The Free State MEC for Education, Tate Makgoe, has set 95% as the target for the 2017 matric pass rate.
Raising the bar was motivated by the province’s 93,2% matric pass rate for 2016, which surpassed the initial target of 90%.
Over the years, the Free State has remained a contender as one of the five best performing provinces, along with the Western Cape, Gauteng and North West. In 2015 the Free State was third with 81,6%, behind second-place winner Gauteng with 84,2% and the Western Cape in the first position with 84,7%.
In the glory of the Free State being top of the 2016 matric class, Makgoe believes the 93% for 2016 should be the driving force for achieving a 95% pass rate.
“Nobody would have thought that we would achieve that and I’m happy we did. It shows that a province led by the ANC can achieve the top results if we work together and forget [about] small differences,” said Makgoe, addressing the media in Bloemfontein on Thursday (05/01).
The Free State prides itself on the achievements of Johan Champion and Salemane Ngakana, who topped the 2016 matric class in the province and were among the top 100 achievers.
The Free State government announced it would offer bursaries to the top 100 learners to further their studies at universities in South Africa.
The DA in the Free State congratulated all 2016 matriculants who obtained the National Senior Certificate (NSC).
“We would like to wish you well for the future,” said Mariette Pittaway, DA member of the provincial legislature.
“A special note of thanks should also be extended to all the dedicated parents, teachers, school principals and departmental officials in the province for their commitment, dedication and hard work towards educating our youth in preparation for adult life.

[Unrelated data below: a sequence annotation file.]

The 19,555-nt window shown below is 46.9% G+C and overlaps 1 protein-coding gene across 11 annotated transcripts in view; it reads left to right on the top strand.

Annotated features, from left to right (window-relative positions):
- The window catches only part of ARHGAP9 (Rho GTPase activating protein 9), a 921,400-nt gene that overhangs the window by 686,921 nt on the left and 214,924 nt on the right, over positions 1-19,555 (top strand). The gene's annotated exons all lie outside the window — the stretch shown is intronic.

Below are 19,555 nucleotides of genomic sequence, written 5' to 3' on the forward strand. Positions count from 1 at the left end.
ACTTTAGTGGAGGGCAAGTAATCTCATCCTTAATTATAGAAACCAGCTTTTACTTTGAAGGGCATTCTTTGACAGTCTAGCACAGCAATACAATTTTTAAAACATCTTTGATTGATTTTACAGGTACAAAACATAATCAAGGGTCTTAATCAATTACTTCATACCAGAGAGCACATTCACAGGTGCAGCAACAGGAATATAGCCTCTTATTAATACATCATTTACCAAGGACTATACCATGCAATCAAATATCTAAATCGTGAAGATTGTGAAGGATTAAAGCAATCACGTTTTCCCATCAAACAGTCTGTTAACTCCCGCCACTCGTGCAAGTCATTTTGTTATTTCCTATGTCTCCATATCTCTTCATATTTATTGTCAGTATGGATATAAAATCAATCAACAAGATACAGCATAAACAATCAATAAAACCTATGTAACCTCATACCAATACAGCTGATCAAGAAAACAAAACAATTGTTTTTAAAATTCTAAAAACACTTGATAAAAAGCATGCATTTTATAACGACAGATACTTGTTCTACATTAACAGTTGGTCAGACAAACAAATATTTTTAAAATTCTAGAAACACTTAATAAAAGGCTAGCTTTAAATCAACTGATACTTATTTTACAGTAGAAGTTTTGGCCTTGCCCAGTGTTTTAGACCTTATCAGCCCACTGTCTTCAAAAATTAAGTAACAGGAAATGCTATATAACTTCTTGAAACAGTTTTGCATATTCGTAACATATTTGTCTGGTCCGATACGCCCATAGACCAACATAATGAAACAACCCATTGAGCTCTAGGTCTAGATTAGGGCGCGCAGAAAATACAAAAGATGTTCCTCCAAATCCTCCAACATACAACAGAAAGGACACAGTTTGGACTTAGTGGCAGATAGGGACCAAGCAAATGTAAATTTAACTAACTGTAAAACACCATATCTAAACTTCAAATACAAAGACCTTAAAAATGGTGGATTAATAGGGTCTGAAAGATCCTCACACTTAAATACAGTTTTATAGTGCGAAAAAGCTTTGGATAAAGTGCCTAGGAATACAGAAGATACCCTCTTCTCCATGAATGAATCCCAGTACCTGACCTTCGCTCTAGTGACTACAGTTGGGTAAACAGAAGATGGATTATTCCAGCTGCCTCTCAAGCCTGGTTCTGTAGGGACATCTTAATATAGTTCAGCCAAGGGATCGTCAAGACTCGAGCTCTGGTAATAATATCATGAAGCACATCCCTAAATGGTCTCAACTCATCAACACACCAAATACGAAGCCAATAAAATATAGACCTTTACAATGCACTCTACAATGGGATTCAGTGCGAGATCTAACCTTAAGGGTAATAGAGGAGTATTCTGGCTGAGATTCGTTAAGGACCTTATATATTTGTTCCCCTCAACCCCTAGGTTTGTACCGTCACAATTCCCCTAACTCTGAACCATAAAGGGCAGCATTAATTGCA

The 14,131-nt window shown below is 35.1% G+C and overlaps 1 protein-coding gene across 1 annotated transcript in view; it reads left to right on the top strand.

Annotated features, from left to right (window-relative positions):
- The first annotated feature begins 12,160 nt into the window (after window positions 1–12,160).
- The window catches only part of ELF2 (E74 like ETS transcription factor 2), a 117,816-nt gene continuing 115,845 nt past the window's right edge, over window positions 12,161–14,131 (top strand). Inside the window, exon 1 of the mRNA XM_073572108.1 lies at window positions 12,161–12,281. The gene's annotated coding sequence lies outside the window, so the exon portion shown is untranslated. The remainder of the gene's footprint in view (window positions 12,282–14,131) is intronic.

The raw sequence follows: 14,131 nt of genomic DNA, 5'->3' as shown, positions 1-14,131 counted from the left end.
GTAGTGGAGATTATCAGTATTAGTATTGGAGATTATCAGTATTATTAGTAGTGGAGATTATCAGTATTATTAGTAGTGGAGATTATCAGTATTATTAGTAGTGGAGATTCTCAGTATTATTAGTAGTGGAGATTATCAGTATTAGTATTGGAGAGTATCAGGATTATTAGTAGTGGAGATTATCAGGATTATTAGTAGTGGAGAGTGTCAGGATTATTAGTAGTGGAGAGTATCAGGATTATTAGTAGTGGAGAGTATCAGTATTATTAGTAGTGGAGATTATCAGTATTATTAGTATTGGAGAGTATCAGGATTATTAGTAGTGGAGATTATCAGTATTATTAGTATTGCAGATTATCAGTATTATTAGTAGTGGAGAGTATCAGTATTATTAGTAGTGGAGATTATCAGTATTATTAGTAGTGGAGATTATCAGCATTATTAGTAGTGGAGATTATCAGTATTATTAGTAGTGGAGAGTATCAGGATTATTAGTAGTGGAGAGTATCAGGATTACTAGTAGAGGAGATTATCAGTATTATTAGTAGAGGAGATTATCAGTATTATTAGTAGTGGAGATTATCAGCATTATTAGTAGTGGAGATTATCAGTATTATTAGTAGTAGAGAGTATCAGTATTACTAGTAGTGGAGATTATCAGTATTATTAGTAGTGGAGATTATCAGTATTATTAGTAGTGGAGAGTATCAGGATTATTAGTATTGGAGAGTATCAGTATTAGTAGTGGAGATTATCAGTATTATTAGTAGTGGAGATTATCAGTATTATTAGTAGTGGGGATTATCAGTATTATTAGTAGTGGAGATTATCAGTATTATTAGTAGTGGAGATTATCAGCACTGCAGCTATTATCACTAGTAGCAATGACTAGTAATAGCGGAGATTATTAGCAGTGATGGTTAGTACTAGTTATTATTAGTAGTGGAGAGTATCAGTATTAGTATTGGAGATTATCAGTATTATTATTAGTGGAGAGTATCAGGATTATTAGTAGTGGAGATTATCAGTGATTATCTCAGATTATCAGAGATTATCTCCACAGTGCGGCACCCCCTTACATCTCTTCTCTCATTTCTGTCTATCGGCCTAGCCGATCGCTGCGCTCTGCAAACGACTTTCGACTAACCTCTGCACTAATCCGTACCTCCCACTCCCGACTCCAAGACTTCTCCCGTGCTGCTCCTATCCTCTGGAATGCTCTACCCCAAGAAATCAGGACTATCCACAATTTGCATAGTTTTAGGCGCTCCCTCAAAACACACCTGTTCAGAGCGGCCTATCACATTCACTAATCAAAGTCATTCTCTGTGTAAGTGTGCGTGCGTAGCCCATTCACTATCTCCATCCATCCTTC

“While we celebrate with those who passed their NSC exams, we also have a duty to acknowledge and recognise that the basic education system continues to fail more than half a generation each year.
“The true matric pass rate of the province can only be calculated by considering the number of learners who drop out of the school system between gr. 10 to gr. 12.
“There were 55 293 learners enrolled for gr. 10 in 2014, while at the start of the 2016 school year, only 29 077 learners were enrolled for matric and only 26 786 learners actually sat to write NSC examinations.
“This means that more than half of possible matric learners, 28 507 individuals to be exact, dropped out of the basic school system, relegating half a generation to a life of unemployment and further entrenching a cycle of poverty and misery,” said Pittaway.